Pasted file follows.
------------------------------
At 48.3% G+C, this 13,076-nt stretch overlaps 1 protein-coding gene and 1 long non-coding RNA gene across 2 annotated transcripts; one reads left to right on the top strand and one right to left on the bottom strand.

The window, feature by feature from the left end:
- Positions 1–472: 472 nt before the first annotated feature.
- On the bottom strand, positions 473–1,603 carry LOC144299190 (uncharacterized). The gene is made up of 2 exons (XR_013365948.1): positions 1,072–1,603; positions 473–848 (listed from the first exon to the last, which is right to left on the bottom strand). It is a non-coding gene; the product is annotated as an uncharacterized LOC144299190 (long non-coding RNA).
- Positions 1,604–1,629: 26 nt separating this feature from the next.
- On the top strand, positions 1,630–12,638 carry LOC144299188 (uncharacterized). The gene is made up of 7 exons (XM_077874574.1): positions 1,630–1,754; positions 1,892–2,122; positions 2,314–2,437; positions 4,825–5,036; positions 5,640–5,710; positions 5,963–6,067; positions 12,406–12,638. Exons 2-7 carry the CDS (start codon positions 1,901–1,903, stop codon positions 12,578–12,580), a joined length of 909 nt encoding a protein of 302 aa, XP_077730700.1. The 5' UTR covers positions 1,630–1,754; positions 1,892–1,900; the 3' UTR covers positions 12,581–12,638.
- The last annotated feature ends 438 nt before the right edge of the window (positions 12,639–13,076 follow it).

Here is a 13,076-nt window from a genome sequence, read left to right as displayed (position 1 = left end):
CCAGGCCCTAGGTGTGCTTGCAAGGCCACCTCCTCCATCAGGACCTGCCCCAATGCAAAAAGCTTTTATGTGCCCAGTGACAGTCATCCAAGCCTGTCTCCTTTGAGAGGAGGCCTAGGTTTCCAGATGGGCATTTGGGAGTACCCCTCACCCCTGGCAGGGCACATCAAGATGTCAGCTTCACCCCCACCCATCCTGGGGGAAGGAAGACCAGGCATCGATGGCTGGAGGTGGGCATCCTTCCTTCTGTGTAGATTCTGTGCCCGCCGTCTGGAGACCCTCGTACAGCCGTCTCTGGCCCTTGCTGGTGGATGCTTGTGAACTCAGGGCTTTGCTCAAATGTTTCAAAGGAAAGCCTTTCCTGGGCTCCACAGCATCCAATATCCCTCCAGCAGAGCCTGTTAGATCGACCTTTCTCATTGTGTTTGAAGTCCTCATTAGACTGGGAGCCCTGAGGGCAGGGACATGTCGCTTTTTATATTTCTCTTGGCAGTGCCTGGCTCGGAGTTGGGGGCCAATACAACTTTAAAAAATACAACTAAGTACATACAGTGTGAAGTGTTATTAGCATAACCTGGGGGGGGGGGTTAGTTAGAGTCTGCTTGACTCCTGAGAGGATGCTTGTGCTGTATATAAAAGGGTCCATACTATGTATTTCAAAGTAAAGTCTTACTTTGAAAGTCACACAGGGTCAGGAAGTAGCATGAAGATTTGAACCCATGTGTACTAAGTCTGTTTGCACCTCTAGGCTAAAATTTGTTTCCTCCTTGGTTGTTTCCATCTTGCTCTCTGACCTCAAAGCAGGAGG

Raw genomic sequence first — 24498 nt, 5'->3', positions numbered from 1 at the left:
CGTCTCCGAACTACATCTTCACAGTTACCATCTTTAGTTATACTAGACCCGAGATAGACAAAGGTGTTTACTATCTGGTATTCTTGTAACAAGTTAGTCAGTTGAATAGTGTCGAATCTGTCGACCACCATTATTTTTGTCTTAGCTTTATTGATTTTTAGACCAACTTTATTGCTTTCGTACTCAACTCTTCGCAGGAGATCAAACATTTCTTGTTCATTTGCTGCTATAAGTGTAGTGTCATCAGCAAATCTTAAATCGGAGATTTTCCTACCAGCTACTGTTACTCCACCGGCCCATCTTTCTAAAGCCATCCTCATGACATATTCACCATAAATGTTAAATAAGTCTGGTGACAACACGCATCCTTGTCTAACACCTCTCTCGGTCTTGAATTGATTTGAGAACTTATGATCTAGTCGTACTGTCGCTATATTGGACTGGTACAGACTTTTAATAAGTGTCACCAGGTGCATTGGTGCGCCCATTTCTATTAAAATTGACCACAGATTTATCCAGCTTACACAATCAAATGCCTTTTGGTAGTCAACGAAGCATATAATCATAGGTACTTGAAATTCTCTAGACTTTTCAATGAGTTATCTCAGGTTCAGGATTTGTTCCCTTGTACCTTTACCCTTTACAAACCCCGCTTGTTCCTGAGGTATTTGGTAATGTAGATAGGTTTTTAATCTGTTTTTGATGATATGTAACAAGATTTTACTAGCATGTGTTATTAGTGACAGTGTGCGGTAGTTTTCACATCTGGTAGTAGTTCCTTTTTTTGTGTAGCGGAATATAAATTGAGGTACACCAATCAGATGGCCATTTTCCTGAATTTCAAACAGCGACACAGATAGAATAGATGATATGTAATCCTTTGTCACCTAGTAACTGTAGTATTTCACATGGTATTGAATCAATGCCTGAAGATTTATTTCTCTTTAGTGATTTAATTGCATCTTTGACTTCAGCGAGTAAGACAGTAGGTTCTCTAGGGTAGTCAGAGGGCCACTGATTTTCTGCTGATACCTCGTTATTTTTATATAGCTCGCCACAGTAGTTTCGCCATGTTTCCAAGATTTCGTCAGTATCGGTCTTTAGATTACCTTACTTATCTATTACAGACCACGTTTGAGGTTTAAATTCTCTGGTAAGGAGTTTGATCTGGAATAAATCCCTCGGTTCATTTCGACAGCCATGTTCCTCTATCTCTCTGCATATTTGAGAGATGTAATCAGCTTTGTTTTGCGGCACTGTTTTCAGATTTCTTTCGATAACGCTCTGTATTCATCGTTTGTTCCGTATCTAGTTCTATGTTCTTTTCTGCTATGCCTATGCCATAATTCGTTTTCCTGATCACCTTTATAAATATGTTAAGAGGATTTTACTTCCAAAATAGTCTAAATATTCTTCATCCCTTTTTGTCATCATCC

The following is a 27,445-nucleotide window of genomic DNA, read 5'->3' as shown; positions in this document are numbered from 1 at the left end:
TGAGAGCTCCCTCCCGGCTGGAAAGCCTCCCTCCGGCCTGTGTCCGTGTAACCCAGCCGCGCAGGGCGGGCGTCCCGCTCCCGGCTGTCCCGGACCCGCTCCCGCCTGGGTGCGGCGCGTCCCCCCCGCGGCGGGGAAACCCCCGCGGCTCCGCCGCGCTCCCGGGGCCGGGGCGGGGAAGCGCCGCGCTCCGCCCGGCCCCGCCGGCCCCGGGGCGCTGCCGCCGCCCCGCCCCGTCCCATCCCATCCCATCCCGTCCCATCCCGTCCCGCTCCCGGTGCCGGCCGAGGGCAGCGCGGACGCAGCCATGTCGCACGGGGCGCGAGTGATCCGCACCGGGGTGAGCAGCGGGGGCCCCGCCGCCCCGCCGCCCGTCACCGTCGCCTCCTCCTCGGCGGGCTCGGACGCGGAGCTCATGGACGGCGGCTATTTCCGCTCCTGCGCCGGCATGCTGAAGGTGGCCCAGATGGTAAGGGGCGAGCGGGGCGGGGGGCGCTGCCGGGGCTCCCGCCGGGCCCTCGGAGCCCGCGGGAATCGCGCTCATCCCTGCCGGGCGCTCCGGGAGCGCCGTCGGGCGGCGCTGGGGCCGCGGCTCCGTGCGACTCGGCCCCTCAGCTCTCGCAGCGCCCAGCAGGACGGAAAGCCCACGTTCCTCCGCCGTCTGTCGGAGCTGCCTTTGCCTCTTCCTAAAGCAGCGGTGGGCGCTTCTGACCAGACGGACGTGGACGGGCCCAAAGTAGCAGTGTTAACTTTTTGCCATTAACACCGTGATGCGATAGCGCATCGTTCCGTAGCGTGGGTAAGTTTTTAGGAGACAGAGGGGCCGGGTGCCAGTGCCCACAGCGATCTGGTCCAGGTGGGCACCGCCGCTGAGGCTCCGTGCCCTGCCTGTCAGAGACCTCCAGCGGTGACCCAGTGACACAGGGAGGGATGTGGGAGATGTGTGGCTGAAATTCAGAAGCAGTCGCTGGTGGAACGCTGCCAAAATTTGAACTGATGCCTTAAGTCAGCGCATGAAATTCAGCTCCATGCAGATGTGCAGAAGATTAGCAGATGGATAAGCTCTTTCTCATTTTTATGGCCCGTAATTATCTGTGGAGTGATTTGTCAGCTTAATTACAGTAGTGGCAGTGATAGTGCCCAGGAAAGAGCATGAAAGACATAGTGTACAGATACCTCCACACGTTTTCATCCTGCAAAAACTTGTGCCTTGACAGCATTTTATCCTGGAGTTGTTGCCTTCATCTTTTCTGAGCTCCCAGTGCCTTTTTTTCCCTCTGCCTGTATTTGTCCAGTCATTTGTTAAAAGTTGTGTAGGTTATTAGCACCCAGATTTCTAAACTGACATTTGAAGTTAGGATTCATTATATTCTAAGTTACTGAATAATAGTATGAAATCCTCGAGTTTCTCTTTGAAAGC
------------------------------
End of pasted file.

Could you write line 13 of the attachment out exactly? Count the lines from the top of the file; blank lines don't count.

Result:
TGAGAGCTCCCTCCCGGCTGGAAAGCCTCCCTCCGGCCTGTGTCCGTGTAACCCAGCCGCGCAGGGCGGGCGTCCCGCTCCCGGCTGTCCCGGACCCGCTCCCGCCTGGGTGCGGCGCGTCCCCCCCGCGGCGGGGAAACCCCCGCGGCTCCGCCGCGCTCCCGGGGCCGGGGCGGGGAAGCGCCGCGCTCCGCCCGGCCCCGCCGGCCCCGGGGCGCTGCCGCCGCCCCGCCCCGTCCCATCCCATCCCATCCCGTCCCATCCCGTCCCGCTCCCGGTGCCGGCCGAGGGCAGCGCGGACGCAGCCATGTCGCACGGGGCGCGAGTGATCCGCACCGGGGTGAGCAGCGGGGGCCCCGCCGCCCCGCCGCCCGTCACCGTCGCCTCCTCCTCGGCGGGCTCGGACGCGGAGCTCATGGACGGCGGCTATTTCCGCTCCTGCGCCGGCATGCTGAAGGTGGCCCAGATGGTAAGGGGCGAGCGGGGCGGGGGGCGCTGCCGGGGCTCCCGCCGGGCCCTCGGAGCCCGCGGGAATCGCGCTCATCCCTGCCGGGCGCTCCGGGAGCGCCGTCGGGCGGCGCTGGGGCCGCGGCTCCGTGCGACTCGGCCCCTCAGCTCTCGCAGCGCCCAGCAGGACGGAAAGCCCACGTTCCTCCGCCGTCTGTCGGAGCTGCCTTTGCCTCTTCCTAAAGCAGCGGTGGGCGCTTCTGACCAGACGGACGTGGACGGGCCCAAAGTAGCAGTGTTAACTTTTTGCCATTAACACCGTGATGCGATAGCGCATCGTTCCGTAGCGTGGGTAAGTTTTTAGGAGACAGAGGGGCCGGGTGCCAGTGCCCACAGCGATCTGGTCCAGGTGGGCACCGCCGCTGAGGCTCCGTGCCCTGCCTGTCAGAGACCTCCAGCGGTGACCCAGTGACACAGGGAGGGATGTGGGAGATGTGTGGCTGAAATTCAGAAGCAGTCGCTGGTGGAACGCTGCCAAAATTTGAACTGATGCCTTAAGTCAGCGCATGAAATTCAGCTCCATGCAGATGTGCAGAAGATTAGCAGATGGATAAGCTCTTTCTCATTTTTATGGCCCGTAATTATCTGTGGAGTGATTTGTCAGCTTAATTACAGTAGTGGCAGTGATAGTGCCCAGGAAAGAGCATGAAAGACATAGTGTACAGATACCTCCACACGTTTTCATCCTGCAAAAACTTGTGCCTTGACAGCATTTTATCCTGGAGTTGTTGCCTTCATCTTTTCTGAGCTCCCAGTGCCTTTTTTTCCCTCTGCCTGTATTTGTCCAGTCATTTGTTAAAAGTTGTGTAGGTTATTAGCACCCAGATTTCTAAACTGACATTTGAAGTTAGGATTCATTATATTCTAAGTTACTGAATAATAGTATGAAATCCTCGAGTTTCTCTTTGAAAGC